When dives are made beyond three atmospheres, gas consumption can multiply. This is no place for unskilled, single tank divers with inadequate gas, and no multilevel redundancy. The option of drifting on a SMB is a poor choice for this type of North Atlantic wreck diving. It may be plausible for drift diving, but when traditional boat-wreck diving, it is a faulty technique. If a divers get lost and can't return to the ascent area. He should shoot a lift bag. A properly deployed lift bag will provide enough buoyancy to hang in a strong current. A one-hundred-pound bag is standard, if you are in a strong current it may require more lift.  Only if they need aid, (low on gas, injured or sick, should they deploy and SMB.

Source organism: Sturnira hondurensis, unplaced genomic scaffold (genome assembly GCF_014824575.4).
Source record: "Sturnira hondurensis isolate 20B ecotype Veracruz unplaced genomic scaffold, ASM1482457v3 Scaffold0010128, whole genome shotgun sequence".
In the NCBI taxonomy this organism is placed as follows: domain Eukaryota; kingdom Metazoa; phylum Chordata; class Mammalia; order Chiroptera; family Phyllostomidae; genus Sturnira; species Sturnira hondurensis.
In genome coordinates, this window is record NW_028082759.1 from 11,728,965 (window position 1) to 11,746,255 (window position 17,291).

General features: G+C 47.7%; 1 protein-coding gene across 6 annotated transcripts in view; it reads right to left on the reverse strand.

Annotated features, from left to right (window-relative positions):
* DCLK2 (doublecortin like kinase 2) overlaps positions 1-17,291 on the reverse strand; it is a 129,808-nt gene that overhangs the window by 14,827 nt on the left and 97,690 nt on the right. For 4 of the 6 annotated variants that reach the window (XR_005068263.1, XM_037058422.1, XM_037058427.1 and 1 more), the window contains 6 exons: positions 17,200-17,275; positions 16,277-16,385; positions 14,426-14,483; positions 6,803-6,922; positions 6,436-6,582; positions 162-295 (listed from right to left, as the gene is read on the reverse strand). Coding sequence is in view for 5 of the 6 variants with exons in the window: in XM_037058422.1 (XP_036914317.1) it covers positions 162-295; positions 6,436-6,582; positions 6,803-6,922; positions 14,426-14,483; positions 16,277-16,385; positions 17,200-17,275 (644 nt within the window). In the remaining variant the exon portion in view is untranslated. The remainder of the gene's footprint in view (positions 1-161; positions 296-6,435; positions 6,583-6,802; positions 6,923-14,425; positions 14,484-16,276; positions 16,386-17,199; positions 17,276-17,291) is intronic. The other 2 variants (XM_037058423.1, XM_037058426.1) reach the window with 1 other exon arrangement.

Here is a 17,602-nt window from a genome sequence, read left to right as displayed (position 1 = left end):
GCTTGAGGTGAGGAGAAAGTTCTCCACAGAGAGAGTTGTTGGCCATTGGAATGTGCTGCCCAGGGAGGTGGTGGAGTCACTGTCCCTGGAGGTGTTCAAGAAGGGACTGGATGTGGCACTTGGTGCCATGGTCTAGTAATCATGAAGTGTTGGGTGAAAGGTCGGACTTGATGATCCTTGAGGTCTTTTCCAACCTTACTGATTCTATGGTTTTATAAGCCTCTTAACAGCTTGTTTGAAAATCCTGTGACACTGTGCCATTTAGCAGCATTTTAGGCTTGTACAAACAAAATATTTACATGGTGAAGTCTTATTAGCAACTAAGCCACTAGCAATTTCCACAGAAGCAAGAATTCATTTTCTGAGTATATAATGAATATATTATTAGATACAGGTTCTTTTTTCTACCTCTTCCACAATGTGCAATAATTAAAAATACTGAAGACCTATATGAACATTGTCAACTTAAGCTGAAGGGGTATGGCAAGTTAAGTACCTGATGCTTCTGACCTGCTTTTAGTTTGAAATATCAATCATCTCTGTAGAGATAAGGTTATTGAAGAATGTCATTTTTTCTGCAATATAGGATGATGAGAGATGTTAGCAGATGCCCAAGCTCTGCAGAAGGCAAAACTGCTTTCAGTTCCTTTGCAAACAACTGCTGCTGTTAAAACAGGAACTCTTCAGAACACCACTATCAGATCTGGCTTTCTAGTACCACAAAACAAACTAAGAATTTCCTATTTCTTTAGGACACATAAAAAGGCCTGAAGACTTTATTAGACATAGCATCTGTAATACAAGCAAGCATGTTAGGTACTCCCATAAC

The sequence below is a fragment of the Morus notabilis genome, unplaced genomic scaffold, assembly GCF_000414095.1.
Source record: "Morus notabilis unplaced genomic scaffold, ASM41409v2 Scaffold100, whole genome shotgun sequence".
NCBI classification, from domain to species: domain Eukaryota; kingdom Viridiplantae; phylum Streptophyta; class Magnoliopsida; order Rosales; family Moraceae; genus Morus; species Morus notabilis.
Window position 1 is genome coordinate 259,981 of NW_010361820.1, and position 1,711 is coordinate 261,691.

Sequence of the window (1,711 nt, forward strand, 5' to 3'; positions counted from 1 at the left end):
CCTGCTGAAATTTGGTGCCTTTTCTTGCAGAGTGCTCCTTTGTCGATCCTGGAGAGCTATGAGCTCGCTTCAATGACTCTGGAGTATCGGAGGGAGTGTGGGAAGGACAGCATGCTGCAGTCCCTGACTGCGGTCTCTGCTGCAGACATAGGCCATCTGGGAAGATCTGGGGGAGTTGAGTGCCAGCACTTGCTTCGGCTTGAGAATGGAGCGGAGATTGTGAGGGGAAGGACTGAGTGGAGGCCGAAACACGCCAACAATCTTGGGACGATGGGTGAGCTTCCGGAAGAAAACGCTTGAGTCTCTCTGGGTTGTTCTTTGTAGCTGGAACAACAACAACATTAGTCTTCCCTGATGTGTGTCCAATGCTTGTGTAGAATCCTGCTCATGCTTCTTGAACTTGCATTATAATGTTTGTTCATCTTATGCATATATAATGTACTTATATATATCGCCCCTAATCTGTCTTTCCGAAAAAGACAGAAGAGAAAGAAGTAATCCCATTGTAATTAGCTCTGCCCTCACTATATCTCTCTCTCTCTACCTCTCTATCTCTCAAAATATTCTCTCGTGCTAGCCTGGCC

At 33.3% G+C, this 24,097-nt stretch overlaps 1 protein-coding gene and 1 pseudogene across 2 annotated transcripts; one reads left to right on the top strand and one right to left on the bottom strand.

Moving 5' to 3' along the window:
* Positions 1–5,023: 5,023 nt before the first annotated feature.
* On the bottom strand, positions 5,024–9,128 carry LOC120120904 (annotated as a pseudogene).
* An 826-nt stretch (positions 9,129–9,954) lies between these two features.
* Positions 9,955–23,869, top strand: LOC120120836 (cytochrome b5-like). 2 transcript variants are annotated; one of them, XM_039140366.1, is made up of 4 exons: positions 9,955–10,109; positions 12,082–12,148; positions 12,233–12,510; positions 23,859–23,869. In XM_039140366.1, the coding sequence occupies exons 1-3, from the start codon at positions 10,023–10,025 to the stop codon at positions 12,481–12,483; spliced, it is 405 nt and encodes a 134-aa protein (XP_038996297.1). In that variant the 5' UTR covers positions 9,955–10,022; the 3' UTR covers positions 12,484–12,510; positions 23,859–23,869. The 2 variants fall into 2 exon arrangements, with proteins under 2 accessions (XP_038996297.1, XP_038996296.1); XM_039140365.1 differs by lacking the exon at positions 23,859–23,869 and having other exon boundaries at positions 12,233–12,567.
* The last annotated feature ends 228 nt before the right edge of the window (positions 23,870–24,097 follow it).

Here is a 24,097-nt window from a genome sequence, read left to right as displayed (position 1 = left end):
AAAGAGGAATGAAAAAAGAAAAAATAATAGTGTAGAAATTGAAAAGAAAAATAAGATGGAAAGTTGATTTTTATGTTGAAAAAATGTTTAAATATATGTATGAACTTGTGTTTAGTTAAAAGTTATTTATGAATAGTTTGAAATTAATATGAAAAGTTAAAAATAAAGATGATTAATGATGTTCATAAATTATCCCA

The ocean is an unforgiving and unpredictable environment. Wind, wave and current continuously magnify risks. If the boat accidentally breaks free, the boat crew should start the engine (a signal to divers below, that there is a problem).  The boat should remain out of gear, drift down current and place a sand anchor. All divers should cease objectives and return to the ascent area, if there is no ascent line, they should shoot a lift bag and ascend. Only after all divers up current of the boat have been recovered should the boat recover the sand anchor and search for any divers down current. Lookouts should be posted in 360 degrees on board to scan the ocean for drifting divers. If there is a missing diver, the captain should contact the Coast Guard immediately.  
Be a responsible wreck diver.
Can't Dive because it's too windy, go out to do some beach combing. Pick up some old fishing line and plastic trash, maybe saving a few turtles or birds. If you have the time to get out, bring a trash bag and make the beach a cleaner place to walk.

Good Wreck Diving!
Atlantic Diver